Parents nowadays react very differently to children playing video games than they did just 10 years ago. Perhaps this is because those parents used to play those video games themselves, and maybe even still do. Whether these are games on a PC, console, or downloaded from the app store and played on phones, video games have become extremely popular in society.
Contrast this to how parents used to react — knee jerk reactions due to a variety factors, including the saturation of violence in video game titles, the (appropriately placed, it turns out) growing problem of technology addiction, and the old idea that — like comic books — “video games rot children’s brains.”
Interestingly enough, they’re now being used to do exactly the opposite.
“Video games have gotten something of a bad rap in media, and though research on violent games does exist, researchers are beginning to focus on the opportunity for developing and using video games specifically to address mental health needs,” write the experts at Bradley.
Not only that, but video games aren’t see as “just games” anymore — they’re colliding with athletics. The rise of eSports is one of Adelphi’s top eight predictions for the future of sports.
“As fantasy sports and e-sports [sic] continue to rise in popularity, so too will the fans clamoring to play them publicly. Imagine a major league football stadium packed on a Sunday afternoon… to allow thousands of teens to play League of Legends alongside other die-hard fans.” they write. “Sports franchises will continue to listen to the ever-growing rumble of the gaming community, looking for opportunities to cross-pollinate sports and video games.”
Of course, it’s not all positive; the truth is that too much of anything is a bad thing. Moderation in all things is important. That being said, video games now truly do have a place in the modern household, and should be embraced by parents much as they would embrace any hobby their child enjoys.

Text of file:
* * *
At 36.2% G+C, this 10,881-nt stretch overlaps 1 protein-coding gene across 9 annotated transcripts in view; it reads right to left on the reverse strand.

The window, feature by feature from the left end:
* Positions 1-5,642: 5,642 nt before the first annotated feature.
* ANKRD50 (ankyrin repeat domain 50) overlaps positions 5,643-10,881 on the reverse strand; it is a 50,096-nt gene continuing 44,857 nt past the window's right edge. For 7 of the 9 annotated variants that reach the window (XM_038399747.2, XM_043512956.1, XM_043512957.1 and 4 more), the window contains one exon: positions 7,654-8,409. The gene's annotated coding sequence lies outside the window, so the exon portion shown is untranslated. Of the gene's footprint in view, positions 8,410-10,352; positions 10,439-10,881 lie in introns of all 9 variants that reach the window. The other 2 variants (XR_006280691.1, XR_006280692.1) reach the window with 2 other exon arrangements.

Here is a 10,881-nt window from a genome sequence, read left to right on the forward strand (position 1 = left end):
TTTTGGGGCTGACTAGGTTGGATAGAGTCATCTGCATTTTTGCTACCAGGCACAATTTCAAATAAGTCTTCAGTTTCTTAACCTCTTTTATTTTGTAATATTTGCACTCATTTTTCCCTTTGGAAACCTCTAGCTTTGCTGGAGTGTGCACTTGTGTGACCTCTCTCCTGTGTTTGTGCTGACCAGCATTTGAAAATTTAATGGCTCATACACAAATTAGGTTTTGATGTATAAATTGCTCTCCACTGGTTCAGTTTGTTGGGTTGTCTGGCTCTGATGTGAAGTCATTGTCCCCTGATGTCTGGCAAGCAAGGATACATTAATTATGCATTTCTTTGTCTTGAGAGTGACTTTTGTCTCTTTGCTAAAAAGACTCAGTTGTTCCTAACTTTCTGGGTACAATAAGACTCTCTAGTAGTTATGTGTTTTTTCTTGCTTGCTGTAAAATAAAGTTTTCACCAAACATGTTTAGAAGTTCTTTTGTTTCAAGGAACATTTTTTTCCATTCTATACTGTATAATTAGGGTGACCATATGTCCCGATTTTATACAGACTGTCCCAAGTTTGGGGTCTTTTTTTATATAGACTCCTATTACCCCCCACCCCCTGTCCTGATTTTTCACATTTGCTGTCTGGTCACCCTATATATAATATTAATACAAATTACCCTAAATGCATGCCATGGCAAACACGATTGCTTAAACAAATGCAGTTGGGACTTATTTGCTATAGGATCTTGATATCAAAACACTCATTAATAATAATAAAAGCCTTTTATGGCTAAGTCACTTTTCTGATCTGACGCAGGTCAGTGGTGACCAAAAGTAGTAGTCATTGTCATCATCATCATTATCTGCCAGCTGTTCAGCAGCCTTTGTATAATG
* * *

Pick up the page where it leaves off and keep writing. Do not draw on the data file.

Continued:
Here are four reasons parents should try playing video games with their kids.
1. Strengthening Bonds
Sharing any activity gives both parents and children time to bond with one another. Video games, especially couch-co-op type games, are great for this because they often focus on teamwork and the shared accomplishment of goals.
Even though it may just be pixels on a screen to the adult, to children, video games present very real objectives to complete. When parents help them overcome said challenges and accomplish tough goals, the bond between child and parent tends to deepen, with children learning that they can trust and rely on their paternal counterpart.
Beating a level in a game is comparable to building a birdhouse, or even winning a pinewood derby boxcar race — what might seem small and inconsequential to adults equates to a world of entertainment, fun, and learning to children. Not only that, but if you decide you want to go all-in on gaming, you could spending time building a gaming rig!
Sure, kids need instruction — but they also need to have fun. Supplying both in a balanced way will cement the parental role as a trusted caretaker.
2. Demonstrating Respect
Ideally, all parents would share an activity with their kids that both they and their children enjoy. Of course, this isn’t always the case, but when it occurs it presents a great opportunity for parents to teach respect by demonstrating it.